Social distancing robots, adversarial t-shirts and more…

Seven glimpses into our digital near future, curated by Monique van Dusseldorp and David Mattin.

Every week we take a closer look at the new normal, about changing behaviours that are forming in these strange times around the globe, and which of them might last.

Singapore’s social distancing robot

You might have seen the yellow robo dog flooding your social streams already. Something of an Orwellian dystopia, isn’t it? The Spot Robot was tested in Singapore, where the authorities are planning to use the Boston Dynamics robot to remind park visitors to keep a safe distance from one another. If the trial is successful, NParks says the robot could be deployed full-time during peak hours in the park.

T-Shirts to make you invisible

Speaking of surveillance, researchers at Northeastern University, MIT and IBM have created a t-shirt, which they say renders the wearer invisible to facial recognition tech. The shirt is printed with a colourful pattern that confuses the neural networks used for object detection. It’s a real sign of the times. Surveillance is going to play an increasing role in the lives of billions of people, and we’re going to see a constant battle between surveillance tech and innovations that are meant to disable that tech.

Smart City Surveillance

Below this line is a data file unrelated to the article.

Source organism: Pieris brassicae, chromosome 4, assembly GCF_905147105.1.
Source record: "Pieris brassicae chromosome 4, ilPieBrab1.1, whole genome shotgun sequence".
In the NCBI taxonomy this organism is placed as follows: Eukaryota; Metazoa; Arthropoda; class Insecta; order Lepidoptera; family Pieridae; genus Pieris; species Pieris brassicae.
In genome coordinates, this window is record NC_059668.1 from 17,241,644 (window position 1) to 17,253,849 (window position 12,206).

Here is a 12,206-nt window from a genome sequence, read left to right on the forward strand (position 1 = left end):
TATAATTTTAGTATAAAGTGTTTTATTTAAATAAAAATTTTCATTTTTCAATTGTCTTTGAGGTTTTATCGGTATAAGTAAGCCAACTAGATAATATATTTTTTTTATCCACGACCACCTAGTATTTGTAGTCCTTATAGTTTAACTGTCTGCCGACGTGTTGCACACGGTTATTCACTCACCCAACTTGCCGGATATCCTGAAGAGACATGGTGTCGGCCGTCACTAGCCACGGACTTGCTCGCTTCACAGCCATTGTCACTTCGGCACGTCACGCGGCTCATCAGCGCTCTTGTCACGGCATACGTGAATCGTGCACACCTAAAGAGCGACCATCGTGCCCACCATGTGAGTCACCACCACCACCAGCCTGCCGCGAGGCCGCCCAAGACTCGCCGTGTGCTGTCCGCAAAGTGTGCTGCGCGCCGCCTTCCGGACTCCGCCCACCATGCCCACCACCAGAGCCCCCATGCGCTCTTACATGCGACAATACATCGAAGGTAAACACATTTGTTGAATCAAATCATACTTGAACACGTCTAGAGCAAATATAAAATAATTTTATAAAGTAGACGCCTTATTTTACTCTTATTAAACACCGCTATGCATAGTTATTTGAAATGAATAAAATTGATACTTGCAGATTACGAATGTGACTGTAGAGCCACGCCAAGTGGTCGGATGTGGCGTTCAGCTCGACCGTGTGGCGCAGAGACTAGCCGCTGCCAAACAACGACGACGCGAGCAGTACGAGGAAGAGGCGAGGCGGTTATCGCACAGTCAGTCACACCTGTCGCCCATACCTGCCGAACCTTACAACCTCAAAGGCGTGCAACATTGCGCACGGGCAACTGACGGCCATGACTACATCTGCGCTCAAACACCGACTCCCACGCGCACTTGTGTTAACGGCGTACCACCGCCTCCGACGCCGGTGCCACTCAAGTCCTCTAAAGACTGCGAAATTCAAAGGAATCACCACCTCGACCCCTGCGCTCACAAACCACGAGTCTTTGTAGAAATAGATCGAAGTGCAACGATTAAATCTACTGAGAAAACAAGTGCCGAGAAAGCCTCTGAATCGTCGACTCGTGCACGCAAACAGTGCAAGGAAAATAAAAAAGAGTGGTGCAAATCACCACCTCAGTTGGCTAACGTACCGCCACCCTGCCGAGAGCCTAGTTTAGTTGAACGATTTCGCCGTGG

Anonymised object recognition in Amsterdam

Amsterdam is experimenting with ways of recognising all the objects in a city – but anonymising that information so you can see volume and density of traffic, but not its identity. The anonymity of it is what is so interesting. As reported on the NEXT Show, Maarten Sukel (who is working at the CTO Office of the City of Amsterdam) is exploring the use of computer vision in a way that keeps the anonymity we appreciate in city life intact. Another example is the work that has already been done on garbage recognition.

The “social distancing society” will require fundamental changes in how people behave in public spaces. But can the city infrastructure facilitate social distancing? Perhaps. For example, this map focuses on Amsterdam’s sidewalks, pedestrian areas, and public transportation infrastructure. Similar projects are underway in Venice and Pune.

Counting People in Shops

Computer vision tracking shoppers

This is a prototype for keeping track of the number of people in a shop, which simply uses security footage and computer vision. It was made by Wearebit in Amsterdam.

Shanghai Disneyland: our urban future?

Here’s another, very different glimpse of our urban future. Disneyland Shanghai re-opened for business this week. But as you can see, the experience has seen some changes. It’s the same warm, fuzzy Disneyland we know and love, but with a post-pandemic twist!

AI Eurovision

Eurovision would have been this week – the Iceland entry would have won, surely. But a more interesting competition happened instead: In the AI Song Contest teams of musicians, artists, scientists and developers took on the challenge of creating a new Eurovision-like hit with the help of artificial intelligence.